It is now possible to turn your short-bed truck 90 degrees without having to worry that your trailer will collide with the cab of your truck. The universal king pin locking wedge included with this Sidewinder prevents your trailer from turning or pivoting at the fifth-wheel hitch. Instead, the rotating turret at the end of the Sidewinder allows turning and pivoting to take place an additional 22" away from the cab.
The universal king pin locking wedge included with this Sidewinder prevents your trailer from turning or pivoting at the fifth-wheel hitch. Instead, the rotating turret at the end of the Sidewinder allows turning and pivoting to take place an additional 22" away from the cab.
No need to get out of your truck to adjust a 5th-wheel slider.
https://www.etrailer.com/Fifth-Wheel-King-Pin/Reese/RP34FR.html

Features:

5th-Wheel pin box lets you make tight turns while towing your trailer, even in your short-bed pickup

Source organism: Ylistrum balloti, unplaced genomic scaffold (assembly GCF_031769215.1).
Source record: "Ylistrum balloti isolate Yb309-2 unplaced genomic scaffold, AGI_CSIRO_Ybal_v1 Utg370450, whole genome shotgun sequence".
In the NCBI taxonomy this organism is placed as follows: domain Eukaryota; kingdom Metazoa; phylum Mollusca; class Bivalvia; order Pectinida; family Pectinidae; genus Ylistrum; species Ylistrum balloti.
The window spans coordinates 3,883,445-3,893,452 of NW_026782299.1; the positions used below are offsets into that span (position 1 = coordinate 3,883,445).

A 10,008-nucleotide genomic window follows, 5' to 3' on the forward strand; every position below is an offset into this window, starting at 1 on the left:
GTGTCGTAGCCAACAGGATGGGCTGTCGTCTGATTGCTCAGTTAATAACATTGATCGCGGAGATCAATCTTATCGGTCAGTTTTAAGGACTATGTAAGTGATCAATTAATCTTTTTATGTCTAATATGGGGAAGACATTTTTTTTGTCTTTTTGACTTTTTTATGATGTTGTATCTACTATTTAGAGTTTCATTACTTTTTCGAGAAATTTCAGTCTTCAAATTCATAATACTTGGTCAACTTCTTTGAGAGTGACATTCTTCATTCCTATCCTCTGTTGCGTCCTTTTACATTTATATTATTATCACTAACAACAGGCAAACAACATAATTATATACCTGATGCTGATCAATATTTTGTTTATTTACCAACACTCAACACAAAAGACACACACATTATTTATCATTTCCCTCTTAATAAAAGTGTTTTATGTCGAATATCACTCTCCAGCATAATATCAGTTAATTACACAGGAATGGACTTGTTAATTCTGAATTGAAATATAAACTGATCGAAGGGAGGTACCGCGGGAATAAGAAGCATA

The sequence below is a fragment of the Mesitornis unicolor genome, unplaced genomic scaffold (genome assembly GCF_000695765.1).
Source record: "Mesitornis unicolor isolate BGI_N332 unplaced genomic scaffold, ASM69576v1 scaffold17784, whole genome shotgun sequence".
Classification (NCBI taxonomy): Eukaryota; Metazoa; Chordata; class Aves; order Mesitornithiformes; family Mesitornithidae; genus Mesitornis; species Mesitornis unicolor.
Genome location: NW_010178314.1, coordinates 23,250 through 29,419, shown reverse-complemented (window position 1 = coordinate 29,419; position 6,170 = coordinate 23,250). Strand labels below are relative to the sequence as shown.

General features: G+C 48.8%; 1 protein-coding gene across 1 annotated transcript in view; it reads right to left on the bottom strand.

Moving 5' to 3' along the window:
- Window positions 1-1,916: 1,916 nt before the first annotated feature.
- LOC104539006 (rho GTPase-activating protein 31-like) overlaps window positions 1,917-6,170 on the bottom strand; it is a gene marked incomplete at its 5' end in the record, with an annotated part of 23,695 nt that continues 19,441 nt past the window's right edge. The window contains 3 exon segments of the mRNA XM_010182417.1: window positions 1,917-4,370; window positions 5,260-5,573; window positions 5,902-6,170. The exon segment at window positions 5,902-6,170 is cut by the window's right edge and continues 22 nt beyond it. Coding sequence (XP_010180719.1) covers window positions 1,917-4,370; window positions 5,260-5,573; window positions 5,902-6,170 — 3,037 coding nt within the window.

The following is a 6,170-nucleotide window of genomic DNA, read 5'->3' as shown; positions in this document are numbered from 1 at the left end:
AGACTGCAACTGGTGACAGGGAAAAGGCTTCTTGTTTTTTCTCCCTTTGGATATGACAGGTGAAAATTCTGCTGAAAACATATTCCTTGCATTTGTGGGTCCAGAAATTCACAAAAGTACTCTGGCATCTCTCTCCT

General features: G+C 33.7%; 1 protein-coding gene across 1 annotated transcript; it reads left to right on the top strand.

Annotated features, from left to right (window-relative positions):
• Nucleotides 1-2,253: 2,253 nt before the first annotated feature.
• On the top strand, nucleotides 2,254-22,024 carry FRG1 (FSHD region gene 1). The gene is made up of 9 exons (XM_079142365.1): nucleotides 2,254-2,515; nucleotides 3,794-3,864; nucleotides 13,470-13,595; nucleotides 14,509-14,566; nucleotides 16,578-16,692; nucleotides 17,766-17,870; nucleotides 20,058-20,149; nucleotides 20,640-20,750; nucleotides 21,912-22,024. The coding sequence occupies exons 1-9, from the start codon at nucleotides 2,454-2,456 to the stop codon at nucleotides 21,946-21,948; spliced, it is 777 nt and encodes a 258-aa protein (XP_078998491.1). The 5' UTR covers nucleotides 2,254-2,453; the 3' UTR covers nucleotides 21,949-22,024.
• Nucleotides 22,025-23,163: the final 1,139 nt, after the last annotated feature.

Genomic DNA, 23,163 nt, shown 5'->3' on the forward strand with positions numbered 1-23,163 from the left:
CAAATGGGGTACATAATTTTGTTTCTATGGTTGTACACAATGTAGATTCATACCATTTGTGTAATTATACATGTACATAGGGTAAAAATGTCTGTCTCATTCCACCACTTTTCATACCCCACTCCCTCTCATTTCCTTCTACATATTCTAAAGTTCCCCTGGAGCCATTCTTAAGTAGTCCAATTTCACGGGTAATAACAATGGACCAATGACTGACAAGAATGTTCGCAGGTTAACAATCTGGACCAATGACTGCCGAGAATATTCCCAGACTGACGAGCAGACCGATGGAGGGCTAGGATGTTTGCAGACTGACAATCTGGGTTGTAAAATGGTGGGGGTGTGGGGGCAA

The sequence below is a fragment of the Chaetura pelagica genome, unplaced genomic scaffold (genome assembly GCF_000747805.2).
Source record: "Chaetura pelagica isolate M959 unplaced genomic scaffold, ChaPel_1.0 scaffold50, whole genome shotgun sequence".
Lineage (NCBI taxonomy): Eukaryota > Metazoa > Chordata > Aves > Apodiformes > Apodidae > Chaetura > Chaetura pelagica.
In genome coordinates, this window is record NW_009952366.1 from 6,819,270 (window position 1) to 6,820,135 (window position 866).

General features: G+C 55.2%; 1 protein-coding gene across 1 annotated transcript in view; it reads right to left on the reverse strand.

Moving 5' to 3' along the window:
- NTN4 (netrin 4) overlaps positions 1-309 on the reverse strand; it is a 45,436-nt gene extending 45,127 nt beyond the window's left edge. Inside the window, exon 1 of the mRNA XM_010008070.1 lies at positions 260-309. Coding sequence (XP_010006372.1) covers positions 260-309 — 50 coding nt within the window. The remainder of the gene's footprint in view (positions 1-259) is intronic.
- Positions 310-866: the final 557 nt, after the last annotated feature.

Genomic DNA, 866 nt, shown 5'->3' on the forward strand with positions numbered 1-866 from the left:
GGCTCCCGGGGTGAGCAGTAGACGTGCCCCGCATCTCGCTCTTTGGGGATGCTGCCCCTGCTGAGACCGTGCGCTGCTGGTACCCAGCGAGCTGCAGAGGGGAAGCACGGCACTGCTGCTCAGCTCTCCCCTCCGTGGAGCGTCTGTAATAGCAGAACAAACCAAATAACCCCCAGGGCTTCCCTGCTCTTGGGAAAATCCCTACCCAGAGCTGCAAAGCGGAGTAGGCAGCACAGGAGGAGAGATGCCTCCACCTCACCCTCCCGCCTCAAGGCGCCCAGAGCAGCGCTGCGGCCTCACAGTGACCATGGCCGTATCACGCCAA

No need to get out of your truck to adjust a 5th-wheel slider
Rotating turret acts as new pivot point, letting you clear your truck's cab while turning

Pivot point is moved 22" towards the rear, offering plenty of clearance while still keeping your load safely in front of the rear axle

Easy hookup and disconnect - king pin slides into your 5th-wheel trailer hitch from almost any angle

Locking wedge prevents king pin from rotating inside your Reese or Pro Series 5th-wheel hitch
Some other 5th-wheel hitches may require custom wedge (sold separately)
Simple to maintain - just lubricate king pin, screw, and pivoting shaft

Bolt-on installation - replaces your existing 5th-wheel pin box
A 1-1/8" socket and wrench are needed for proper installation